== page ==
Studies suggest that Pfizer is no longer the cooler vaccine

A medic places two vials of COVID-19 coronavirus vaccines (L to R): Pfizer-BioNTech and Moderna, on ...
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After I got my Pfizer shot last spring, I showed my vaccine card with pride wherever I went: I felt like I had the Comme des Garçons of inoculations and everybody needed to know. For some time, people I knew on social media also propagated the belief that Pfizer was the Hot Person Vaccine, slightly more effective than the others and with no side effects. But recent studies have found that over time, it is actually Moderna’s vaccine that might better protect people from severe illness, according to the New York Times.

In fact, the efficacy against hospitalization of the Pfizer vaccine fell from 91% to 77% after just four months, according to the CDC. Meanwhile, Moderna’s ability to stave off hospitalization remained the same, at 93%. But experts have made it extremely clear that there’s no need to freak out now if you got Pfizer, because both vaccines remain extremely effective at preventing severe illness.

Now, I know it’s easy to jump to conclusions after seeing the numbers, the results of these studies don’t automatically mean that you’re more likely to get sicker if you got Pfizer instead of Moderna. That’s because there are several factors at play, including the fact that Pfizer was authorized before Moderna, and given to older adults and healthcare workers first.

Because the immune response diminishes faster in older adults, a decline in protection seen in a group of primarily older people vaccinated with Pfizer could make the vaccine appear less effective this far into the pandemic, according to the Times.

But there is still some evidence that Moderna has been better in general at preventing infections against the Delta variant, which now accounts for a staggering 99% of all U.S. cases. While both vaccines work similarly, research conducted over the summer found that Moderna recipients were nearly 30% less likely to experience a breakthrough infection.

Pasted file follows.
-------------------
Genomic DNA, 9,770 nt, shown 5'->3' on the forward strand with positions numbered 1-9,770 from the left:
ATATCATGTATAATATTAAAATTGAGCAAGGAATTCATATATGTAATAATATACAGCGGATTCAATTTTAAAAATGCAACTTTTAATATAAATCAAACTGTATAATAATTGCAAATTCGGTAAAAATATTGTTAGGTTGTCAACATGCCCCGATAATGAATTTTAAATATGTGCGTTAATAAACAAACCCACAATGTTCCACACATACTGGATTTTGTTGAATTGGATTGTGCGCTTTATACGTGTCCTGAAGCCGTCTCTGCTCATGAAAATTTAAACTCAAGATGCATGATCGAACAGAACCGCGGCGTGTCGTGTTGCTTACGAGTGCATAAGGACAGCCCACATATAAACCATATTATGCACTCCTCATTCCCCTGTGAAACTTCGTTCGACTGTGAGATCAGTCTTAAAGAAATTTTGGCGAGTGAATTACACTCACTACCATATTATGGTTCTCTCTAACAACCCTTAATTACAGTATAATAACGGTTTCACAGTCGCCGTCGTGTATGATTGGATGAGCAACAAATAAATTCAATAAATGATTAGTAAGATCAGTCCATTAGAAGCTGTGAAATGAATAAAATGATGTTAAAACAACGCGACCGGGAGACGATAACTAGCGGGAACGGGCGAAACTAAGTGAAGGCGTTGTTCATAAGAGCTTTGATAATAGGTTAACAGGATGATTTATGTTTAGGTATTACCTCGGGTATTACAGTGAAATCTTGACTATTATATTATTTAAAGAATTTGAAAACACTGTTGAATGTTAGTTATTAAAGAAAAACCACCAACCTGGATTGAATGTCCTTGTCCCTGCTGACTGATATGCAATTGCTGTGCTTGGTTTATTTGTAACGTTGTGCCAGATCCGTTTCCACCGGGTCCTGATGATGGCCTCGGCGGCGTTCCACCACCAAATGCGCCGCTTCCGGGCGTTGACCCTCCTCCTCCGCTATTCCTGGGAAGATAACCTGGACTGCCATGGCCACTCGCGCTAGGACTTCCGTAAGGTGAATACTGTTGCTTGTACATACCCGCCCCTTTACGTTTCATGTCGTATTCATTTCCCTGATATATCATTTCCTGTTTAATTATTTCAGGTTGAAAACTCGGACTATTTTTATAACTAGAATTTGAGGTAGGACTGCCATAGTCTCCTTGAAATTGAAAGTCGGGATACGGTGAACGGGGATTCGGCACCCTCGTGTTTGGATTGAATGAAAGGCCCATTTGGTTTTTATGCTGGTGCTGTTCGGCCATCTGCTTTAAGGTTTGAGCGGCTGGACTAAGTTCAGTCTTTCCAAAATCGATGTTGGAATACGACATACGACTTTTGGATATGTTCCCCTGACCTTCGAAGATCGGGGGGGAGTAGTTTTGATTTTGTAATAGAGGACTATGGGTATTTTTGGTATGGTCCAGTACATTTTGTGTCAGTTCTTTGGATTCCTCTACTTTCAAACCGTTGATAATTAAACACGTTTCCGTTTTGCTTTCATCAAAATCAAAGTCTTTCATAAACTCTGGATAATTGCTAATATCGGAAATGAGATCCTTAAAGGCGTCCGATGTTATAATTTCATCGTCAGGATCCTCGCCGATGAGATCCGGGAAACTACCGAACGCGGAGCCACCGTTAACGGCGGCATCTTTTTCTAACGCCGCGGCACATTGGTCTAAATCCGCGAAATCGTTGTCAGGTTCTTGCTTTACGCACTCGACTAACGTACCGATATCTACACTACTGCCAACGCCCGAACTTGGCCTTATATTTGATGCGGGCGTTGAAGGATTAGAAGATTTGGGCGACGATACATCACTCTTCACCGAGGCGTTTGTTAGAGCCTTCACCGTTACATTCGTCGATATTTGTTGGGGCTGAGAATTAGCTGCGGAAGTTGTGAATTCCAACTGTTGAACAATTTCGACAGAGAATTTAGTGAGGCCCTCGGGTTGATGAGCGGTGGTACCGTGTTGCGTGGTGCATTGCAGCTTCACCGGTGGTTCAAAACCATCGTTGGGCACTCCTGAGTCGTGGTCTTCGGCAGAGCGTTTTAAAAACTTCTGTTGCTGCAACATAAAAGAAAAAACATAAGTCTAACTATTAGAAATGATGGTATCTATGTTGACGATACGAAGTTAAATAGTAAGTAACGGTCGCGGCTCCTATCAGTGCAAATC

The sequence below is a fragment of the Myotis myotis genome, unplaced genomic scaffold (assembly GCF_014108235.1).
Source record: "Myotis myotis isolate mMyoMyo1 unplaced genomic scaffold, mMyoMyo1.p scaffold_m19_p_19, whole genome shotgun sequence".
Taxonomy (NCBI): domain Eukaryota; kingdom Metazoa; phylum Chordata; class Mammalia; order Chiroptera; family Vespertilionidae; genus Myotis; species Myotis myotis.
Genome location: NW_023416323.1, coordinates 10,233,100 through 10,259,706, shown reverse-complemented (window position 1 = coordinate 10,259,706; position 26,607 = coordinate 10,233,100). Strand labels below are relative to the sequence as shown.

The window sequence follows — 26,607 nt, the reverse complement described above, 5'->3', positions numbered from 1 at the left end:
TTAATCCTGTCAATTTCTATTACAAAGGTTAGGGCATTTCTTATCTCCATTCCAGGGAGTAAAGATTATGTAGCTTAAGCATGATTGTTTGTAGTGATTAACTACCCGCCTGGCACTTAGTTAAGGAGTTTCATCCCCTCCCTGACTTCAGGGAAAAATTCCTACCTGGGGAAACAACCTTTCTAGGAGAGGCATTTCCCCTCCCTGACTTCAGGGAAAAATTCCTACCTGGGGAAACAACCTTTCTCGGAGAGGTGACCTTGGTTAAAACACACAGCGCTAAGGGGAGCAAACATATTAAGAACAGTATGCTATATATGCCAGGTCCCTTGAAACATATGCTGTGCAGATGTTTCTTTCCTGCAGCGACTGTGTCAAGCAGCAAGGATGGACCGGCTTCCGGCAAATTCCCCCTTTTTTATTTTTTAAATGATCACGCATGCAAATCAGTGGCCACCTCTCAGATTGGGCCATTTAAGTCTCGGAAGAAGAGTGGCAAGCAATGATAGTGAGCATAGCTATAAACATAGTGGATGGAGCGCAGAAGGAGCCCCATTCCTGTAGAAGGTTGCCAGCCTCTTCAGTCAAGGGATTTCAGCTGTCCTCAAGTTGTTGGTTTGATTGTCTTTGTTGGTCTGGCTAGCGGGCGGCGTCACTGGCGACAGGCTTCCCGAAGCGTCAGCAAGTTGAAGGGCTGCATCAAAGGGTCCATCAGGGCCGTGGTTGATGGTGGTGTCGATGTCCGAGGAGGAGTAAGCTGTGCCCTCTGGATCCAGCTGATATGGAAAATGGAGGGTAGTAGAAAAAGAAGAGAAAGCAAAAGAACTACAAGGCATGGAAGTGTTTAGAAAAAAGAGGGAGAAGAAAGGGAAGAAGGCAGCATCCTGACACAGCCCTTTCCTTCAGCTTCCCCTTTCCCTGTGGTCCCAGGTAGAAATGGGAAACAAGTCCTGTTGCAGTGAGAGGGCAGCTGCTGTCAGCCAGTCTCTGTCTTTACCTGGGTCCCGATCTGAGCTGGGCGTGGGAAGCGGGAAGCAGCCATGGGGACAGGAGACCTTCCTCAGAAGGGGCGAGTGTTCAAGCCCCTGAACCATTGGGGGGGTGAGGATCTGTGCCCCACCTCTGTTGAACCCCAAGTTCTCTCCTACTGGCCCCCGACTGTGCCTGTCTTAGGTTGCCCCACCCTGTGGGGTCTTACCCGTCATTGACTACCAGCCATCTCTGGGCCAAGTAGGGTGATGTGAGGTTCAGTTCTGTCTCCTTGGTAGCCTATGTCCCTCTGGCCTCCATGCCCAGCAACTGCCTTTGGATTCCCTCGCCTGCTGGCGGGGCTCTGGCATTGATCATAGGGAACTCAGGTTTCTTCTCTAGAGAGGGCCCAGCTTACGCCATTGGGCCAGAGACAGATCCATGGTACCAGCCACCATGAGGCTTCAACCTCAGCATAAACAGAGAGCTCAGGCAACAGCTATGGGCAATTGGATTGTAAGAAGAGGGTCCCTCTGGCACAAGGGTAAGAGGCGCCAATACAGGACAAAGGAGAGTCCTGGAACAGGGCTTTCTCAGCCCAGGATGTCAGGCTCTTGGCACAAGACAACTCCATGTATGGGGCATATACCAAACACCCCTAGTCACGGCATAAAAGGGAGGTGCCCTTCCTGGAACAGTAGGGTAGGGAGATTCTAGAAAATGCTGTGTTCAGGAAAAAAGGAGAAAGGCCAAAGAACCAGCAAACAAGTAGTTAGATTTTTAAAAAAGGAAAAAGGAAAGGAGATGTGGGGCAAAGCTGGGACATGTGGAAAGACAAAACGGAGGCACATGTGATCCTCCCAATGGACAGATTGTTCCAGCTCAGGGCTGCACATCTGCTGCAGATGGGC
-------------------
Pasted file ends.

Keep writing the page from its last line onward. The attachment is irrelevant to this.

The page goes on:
Per the Times, a handful of studies have found that Moderna caused the immune system to churn out more antibodies. In fact, one study that’s awaiting peer review has found that Moderna produced almost double the amount of antibodies than Pfizer did, according to Bloomberg.

But the amount of antibody production has more to do with an individual’s immune response than it does with the vaccines themselves. Even low levels of antibodies are enough to fight an infection and it’s worth remembering that most vaccines, including the ones for flu, are between 40% to 60% effective.

Whatever the reality of each COVID vaccine’s efficacy may be, the CDC report has inevitably upped the heat on conversations around booster shots and who should get them first. If Pfizer’s protection drops off even faster in older and immunocompromised people, then those who received the vaccine months ago could be ushered to the front. Regardless of what happens, it’s essential to remember that both vaccines remain extremely successful at what they were ultimately designed to do: prevent people from being hospitalized with or dying of COVID.